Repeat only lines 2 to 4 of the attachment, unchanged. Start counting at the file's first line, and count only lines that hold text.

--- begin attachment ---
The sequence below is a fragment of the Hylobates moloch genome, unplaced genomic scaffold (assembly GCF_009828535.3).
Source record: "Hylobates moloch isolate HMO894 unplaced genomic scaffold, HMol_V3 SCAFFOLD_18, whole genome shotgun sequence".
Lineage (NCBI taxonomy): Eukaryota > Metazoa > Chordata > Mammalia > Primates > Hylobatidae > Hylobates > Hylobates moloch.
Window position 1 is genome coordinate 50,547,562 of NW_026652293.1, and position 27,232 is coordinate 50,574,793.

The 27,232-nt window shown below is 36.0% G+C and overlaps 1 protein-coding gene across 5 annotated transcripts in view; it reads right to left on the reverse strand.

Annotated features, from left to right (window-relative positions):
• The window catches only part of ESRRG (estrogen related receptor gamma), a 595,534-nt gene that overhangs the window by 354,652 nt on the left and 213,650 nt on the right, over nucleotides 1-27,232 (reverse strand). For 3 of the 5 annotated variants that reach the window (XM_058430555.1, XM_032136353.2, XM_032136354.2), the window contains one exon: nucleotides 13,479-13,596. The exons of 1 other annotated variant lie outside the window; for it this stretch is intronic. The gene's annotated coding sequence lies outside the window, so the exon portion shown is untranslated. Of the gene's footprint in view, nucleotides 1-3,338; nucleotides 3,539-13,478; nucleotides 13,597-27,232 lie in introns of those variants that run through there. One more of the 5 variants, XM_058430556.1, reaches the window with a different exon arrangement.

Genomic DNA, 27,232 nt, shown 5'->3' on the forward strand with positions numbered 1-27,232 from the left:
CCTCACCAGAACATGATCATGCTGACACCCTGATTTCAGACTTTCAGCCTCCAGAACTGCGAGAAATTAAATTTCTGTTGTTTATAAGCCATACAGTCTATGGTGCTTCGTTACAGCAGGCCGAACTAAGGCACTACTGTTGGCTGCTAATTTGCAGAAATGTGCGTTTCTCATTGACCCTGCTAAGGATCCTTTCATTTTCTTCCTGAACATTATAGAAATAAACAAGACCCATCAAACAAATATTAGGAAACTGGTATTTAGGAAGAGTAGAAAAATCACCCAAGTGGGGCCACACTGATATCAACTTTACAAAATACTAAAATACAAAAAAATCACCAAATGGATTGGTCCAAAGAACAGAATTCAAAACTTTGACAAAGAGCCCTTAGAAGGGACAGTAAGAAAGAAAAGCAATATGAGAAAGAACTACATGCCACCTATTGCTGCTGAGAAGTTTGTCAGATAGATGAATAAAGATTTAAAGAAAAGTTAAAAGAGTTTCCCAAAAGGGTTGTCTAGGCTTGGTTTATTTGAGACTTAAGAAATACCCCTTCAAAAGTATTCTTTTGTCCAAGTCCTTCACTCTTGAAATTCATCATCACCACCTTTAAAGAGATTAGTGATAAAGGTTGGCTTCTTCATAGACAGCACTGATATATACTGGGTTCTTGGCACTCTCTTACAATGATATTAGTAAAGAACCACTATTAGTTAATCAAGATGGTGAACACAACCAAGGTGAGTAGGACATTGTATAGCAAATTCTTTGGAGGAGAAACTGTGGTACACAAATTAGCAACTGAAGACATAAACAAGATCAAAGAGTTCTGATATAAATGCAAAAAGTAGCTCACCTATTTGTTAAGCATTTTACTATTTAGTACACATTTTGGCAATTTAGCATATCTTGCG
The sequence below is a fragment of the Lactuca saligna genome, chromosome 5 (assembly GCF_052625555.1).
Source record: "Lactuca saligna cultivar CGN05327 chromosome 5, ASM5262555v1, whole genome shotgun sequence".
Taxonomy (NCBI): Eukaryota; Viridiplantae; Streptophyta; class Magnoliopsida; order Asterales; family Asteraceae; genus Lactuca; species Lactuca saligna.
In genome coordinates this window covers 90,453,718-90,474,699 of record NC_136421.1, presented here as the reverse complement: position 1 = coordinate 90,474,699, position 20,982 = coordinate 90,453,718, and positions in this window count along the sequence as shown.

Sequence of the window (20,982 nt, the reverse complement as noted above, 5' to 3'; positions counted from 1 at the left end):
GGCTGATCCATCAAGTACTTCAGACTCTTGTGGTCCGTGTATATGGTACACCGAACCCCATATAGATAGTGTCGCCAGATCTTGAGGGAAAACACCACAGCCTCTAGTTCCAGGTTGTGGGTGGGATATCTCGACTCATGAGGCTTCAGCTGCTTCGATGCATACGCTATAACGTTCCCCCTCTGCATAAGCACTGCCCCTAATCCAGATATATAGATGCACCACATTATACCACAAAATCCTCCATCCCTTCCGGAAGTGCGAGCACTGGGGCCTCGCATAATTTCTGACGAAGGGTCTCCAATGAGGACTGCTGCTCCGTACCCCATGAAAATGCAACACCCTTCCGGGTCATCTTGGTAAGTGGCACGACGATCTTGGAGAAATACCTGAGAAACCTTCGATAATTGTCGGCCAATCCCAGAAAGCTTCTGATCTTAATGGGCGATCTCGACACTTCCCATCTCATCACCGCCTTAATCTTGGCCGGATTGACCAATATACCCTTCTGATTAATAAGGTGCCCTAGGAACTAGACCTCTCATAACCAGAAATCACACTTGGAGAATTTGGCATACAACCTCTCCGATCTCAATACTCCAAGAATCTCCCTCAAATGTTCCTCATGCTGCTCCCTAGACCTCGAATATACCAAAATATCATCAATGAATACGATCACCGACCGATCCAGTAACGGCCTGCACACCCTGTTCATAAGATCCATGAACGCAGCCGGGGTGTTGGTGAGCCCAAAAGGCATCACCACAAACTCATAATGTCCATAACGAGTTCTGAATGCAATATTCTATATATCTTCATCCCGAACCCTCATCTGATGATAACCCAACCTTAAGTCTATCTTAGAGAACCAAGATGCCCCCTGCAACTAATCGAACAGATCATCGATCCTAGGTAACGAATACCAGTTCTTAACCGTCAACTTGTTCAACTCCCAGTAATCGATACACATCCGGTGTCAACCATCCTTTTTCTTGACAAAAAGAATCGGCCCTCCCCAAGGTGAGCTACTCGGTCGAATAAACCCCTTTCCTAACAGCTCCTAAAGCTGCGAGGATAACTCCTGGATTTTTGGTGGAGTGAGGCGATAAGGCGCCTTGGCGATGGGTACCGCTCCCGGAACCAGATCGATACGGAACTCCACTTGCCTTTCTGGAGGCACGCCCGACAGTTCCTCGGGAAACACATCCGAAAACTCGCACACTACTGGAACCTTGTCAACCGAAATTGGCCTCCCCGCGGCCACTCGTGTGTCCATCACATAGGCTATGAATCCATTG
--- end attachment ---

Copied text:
Source record: "Hylobates moloch isolate HMO894 unplaced genomic scaffold, HMol_V3 SCAFFOLD_18, whole genome shotgun sequence".
Lineage (NCBI taxonomy): Eukaryota > Metazoa > Chordata > Mammalia > Primates > Hylobatidae > Hylobates > Hylobates moloch.
Window position 1 is genome coordinate 50,547,562 of NW_026652293.1, and position 27,232 is coordinate 50,574,793.